Khama’s government has been accused of wasteful spending and a pervasive culture of impunity among high-ranking politicians and civil servants – and particularly his allies. The recent $2-billion arms purchase, a large slice of which will go on state-of-the-art Gripen fighter jets from the Swedish manufacturer Saab, is seen as a prime example of the unproductive use of government resources.
The second priority, Jefferies says, must be to promote economic openness, embrace foreign investors and deal with protectionist trends. He argues that inward-looking policies focusing on the small domestic market cannot address unemployment, which stands at 40% among Botswana’s youth. Jefferies has called on Masisi’s advisers to come up with rational, evidence-based policies, rather than those driven by populism.
For private sector mouthpiece Business Botswana, the incoming president must open up doors for consultation with business people. Its leader, Gobusamang Keebine, complains that during Khama’s 10-year term, the private sector was relegated to “fixing potholes”, rather than being consulted on matters of the national economy.
“The economy has been going on a negative side over the last couple of years,” Keebine said.
One of Masisi’s most alarming features is his heavy dependence on Kgosi, controversial head of the Directorate of Intelligence and Security Services. In part, says Tshireletso Motlogelwa, editor of Business Weekly & Review, this is because he is not one of Khama’s favourites and was not his first choice as successor, despite being deputy president.
“That makes him vulnerable,” said Motlogelwa, who added that Kgosi gave him a foothold in the alien world of intelligence.
Kgosi’s motive is plain – as Khama’s appointee, he is moving to ensure his political survival under the new president. “He is trying to assert his relevance.” Kgosi is facing two cases of corruption, one of which relates his confession to the Directorate of Corruption and Economic Crime that he accepted free shares from retail chain Choppies.
Masisi needs a more transparent judiciary, according to Joao Salbany, a constitutional lawyer based in South Africa. “He must move parliament to come up with an Act on judicial appointments,” Salbany said.
One of Masisi’s toughest political decisions will be his choice of vice president. Khama’s preference as his successor was for his younger brother Tshekedi Khama, but he knows that voters are tired of the Khama political dynasty. Botswana goes to the polls in the next general election in October 2019
His second choice was Eric Molale, the minister in the office of the president, who does not have a constituency and is, therefore, barred from becoming vice president. This allowed Masisi to sneak in as Khama’s unlikely deputy.
As a result, there are divisions in the ruling party. Masisi’s intimates insist his desire to unite the party is paramount. On this reading, the person most likely to be appointed vice president is minister of foreign affairs, Pelonomi Venson-Moitoi, the only credible veteran remaining in the BDP. Venson-Motoi is not a strong Masisi ally but insiders say the odds favour her. Others point to former police commissioner and current Labour and Home Affairs Minister Edwin Batshu, a staunch loyalist said to have the backing of the BDP’s powerful secretary general, Balopi.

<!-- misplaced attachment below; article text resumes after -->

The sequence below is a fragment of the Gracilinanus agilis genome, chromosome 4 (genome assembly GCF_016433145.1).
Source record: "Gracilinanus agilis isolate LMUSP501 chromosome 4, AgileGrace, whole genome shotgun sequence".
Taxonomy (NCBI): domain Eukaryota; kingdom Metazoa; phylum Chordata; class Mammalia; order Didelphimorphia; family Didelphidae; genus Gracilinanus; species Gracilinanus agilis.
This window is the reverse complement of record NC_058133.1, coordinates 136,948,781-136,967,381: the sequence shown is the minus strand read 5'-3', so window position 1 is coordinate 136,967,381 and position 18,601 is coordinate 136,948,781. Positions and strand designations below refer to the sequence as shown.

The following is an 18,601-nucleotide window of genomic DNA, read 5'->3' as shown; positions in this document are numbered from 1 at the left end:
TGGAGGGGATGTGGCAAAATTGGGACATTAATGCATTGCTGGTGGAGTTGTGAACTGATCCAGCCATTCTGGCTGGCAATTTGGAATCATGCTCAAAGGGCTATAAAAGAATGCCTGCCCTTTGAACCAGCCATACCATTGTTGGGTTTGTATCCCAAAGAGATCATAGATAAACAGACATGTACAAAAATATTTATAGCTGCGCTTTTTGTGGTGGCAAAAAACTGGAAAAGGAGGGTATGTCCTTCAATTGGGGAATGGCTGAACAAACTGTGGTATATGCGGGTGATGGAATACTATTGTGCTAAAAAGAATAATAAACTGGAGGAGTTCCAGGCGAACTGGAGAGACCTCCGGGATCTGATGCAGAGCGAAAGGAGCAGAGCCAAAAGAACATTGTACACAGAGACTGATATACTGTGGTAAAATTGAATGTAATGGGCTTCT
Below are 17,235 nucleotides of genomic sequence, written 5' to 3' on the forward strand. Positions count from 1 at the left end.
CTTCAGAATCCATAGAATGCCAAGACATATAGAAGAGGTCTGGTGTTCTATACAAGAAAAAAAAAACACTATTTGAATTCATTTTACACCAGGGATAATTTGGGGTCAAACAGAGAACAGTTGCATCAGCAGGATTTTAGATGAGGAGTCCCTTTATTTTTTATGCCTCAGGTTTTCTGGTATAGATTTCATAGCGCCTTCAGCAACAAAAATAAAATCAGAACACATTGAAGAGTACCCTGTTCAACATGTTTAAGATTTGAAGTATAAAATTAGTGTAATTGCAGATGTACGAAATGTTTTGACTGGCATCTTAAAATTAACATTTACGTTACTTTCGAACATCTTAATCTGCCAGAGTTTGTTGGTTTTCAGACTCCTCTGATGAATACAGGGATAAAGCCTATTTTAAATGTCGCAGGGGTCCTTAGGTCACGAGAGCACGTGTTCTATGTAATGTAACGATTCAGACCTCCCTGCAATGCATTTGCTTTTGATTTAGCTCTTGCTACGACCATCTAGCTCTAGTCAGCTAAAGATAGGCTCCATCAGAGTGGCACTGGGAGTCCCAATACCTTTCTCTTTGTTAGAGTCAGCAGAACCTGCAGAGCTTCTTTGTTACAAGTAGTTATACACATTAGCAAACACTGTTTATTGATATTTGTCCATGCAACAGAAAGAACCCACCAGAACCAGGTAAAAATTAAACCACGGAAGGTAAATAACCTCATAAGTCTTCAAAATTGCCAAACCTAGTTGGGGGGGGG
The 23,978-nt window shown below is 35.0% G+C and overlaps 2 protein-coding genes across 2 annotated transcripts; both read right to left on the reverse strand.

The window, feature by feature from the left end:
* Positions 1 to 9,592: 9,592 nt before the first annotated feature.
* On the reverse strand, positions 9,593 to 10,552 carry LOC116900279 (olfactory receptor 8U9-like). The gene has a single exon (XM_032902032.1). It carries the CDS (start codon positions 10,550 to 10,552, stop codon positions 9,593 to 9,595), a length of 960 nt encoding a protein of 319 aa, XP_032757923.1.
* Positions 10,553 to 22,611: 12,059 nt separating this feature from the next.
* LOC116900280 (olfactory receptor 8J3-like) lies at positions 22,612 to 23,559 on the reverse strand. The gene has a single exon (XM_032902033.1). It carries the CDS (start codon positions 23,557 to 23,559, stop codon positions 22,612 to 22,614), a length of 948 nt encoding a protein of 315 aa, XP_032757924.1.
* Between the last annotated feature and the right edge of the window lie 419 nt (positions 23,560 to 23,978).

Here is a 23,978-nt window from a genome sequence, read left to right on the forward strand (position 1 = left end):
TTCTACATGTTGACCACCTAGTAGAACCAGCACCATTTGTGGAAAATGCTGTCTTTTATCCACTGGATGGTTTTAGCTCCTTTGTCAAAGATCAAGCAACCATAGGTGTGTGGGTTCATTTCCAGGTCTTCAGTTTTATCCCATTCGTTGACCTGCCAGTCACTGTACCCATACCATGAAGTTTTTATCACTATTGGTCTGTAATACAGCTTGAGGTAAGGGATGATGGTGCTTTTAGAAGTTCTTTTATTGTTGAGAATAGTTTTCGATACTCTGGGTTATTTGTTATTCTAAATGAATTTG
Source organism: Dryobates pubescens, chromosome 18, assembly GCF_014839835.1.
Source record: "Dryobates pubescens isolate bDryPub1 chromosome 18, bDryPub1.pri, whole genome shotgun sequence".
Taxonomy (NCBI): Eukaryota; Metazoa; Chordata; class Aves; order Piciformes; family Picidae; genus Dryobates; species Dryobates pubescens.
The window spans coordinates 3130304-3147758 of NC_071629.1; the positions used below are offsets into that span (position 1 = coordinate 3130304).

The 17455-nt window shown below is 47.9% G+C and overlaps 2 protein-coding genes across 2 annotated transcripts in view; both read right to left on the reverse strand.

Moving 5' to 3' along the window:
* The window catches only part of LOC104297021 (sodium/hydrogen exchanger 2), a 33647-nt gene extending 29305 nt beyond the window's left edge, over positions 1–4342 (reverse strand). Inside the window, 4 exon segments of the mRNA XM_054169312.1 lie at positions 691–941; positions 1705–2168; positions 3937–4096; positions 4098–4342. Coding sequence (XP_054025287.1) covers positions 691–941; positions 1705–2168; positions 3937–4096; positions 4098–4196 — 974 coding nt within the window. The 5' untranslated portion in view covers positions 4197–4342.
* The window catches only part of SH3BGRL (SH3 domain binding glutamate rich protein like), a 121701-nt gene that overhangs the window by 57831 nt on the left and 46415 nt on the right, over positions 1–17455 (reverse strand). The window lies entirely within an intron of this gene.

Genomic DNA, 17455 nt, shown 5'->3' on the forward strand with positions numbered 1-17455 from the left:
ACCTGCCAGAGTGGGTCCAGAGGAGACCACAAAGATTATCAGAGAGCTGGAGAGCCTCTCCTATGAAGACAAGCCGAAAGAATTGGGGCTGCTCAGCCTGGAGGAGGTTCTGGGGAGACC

Others say personal factors may play a role. They predict that Masisi will opt for Slumber Tsogwane, his friend and Botswana’s longest-serving MP – though with a thin political resumé.
The thinking within the BDP is that he will form a transitional cabinet to take the party to election.
Masisi is closely allied with his campaign manager, Jeffery Sibisidi, which dates from when he approached the flamboyant Molepolole businessman to engineer his rise to BDP chairperson in December last year.
Sibisidi and Roseline Panzirah-Matshome, BDP communications strategist, see Masisi as a visionary leader. “He listens a lot and takes everyone’s view,” said Panzirah-Matshome.
Sibisidi is seen by some as lacking sophistication, and as having his own political ambitions. Starting out as the sales representative of an insurance company, he rose to become chairperson of Getbucks Botswana, a multimillion-pula microfinance company registered in Mauritius, and of Escponent, an asset management registered in Luxembourg.
He did not offer an explanation of why these companies are registered in tax havens.
Another director of Getbucks is chief executive Marthinus de Kock, a South African. In February last year, during a Getbucks bond issue on the Botswana Stock Exchange, Masisi heaped praise on Sibisibi and de Kock, referring to them as “thought leaders”. He is also the most senior politician in the Kweneng District Council, where his critics say he fronts for Masisi.
“I’ve heard those rumours,” Sibisibi told the INK Centre for Investigative Journalism. “They’re not true. I don’t think Masisi would agree to that kind of set-up.”
Sibisidi revealed that the architects of Masisi’s well-funded campaign to retain the party chairmanship last year included businessmen Satar Data and Jagdish Shah, and party secretary general and businessman Balopi. He did not reveal what they each paid in sponsorships for the Masisi camp.
Kago Komane, Justice Kavahematui, Olebile Letlole,Patience Oarabile and Joel Konopo contributed to this report